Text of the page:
Farmers could find themselves at risk of fines for breaching cross-compliance legislation if a draft proposal for altering the single farm payment occupancy criteria is adopted.

At present, farmers claiming the single payment must demonstrate occupation of the land for a mandatory 10-month period in order to activate their entitlements.

However, a new proposal under consideration by Brussels could see the occupation period dropped in favour of a single date – provisionally 15 June – from the 2008 claim year.

But cross-compliance obligations would continue to cover the calendar year. This could mean that a farmer who takes possession of land and claims the SFP on 15 June would be liable for cross-compliance breaches earlier in the year.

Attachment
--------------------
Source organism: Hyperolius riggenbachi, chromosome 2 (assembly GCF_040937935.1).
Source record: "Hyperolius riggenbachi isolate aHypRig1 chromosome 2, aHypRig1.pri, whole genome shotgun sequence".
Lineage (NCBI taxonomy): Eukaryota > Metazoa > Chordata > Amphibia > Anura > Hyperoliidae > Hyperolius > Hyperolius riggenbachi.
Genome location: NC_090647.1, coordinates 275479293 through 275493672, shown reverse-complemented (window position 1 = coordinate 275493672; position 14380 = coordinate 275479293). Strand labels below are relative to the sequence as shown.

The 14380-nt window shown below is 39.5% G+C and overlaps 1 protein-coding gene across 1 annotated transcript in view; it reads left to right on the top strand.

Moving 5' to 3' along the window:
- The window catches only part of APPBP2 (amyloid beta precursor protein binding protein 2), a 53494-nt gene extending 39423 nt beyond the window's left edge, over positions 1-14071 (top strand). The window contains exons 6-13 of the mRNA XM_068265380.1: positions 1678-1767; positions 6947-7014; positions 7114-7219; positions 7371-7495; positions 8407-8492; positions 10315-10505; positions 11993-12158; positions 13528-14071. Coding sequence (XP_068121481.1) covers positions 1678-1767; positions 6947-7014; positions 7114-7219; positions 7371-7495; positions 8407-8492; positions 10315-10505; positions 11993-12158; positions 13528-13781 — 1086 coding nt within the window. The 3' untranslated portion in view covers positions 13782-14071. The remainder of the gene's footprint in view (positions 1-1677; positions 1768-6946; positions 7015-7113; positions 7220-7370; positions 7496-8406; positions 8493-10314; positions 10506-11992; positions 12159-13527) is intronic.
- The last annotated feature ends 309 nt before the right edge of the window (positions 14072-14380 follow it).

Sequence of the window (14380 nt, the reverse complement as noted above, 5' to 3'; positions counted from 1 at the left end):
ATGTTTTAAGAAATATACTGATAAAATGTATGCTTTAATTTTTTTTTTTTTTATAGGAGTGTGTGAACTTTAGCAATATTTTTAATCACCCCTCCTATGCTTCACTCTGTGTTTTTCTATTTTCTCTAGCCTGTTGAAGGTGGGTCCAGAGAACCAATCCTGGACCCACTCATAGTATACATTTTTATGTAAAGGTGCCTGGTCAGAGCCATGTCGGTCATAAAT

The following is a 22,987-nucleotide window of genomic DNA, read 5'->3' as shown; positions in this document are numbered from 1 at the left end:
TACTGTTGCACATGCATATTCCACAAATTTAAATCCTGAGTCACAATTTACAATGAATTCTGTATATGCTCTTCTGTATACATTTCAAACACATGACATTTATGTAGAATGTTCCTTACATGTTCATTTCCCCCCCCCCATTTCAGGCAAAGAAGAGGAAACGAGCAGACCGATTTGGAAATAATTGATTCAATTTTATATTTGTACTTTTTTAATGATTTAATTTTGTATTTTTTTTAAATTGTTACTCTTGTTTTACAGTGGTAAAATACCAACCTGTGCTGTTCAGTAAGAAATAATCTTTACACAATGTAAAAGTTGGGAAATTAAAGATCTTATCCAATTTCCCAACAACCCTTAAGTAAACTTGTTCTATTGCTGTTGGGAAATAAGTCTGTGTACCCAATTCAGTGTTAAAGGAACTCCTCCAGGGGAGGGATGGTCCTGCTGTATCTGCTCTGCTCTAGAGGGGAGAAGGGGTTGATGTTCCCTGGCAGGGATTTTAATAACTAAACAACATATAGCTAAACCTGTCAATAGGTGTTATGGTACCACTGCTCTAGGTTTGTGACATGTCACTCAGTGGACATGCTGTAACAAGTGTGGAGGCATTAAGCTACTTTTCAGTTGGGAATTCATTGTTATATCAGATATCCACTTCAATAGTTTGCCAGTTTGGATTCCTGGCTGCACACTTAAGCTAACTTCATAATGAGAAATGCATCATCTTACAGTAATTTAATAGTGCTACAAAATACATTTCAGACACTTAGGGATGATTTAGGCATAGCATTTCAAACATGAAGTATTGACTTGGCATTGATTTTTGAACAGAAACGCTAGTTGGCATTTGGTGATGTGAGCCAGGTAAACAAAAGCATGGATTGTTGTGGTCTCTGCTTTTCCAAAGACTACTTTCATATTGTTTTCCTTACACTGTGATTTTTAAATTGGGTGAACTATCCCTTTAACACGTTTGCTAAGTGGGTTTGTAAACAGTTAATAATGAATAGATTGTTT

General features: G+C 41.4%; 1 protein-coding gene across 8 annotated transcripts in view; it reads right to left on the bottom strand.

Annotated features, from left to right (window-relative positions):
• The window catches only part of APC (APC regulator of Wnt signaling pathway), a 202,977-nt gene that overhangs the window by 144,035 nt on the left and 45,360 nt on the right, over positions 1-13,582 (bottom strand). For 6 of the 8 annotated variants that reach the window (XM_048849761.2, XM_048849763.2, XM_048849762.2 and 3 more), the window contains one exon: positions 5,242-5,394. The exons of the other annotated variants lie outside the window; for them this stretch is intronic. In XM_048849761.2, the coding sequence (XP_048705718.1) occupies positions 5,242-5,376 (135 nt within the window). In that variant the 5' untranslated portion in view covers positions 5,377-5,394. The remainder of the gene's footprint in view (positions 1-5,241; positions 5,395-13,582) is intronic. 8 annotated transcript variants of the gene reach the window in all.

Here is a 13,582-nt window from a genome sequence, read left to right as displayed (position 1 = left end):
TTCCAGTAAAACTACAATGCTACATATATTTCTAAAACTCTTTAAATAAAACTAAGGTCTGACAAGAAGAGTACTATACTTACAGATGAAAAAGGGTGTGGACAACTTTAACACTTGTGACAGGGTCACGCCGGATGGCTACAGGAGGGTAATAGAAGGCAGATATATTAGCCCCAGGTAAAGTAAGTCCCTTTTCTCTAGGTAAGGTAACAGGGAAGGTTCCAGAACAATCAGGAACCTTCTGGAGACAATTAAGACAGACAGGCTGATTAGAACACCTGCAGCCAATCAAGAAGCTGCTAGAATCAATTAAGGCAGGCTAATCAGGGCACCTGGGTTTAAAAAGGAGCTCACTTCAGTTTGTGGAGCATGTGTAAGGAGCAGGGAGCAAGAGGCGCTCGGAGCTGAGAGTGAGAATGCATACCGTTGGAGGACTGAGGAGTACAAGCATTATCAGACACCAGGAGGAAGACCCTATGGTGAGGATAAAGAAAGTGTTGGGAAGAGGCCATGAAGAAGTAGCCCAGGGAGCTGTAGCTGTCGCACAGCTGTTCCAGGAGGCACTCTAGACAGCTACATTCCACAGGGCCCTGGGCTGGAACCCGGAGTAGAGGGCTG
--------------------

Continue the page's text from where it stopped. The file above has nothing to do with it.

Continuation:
Savills’ consultant Robert Hall said the proposal was part of Brussels’ ongoing simplification of how the SFP was delivered. Under the new rules, farmers would only have to demonstrate occupation for one day. “But a spring purchase of a farm that completed on 1 May would allow the new owner to claim the SFP from 15 June, but could face deductions for previous cross-compliance breaches that year.”

Whether breaches were deemed “negligent” or “intentional” would determine how punitive deductions were, Mr Hall said. A first negligent breach could mean a penalty of 1-5% of SFP, while an intentional first breach could put the entire payment in jeopardy.

“Farmers need to be aware of this at the contract stage of land purchase, or other land-use agreements that are often done only on a handshake. For example, over-wintered cauliflowers can often leave land in a total mess, but although the breach of cross-compliance might not be yours, you could still face liability.”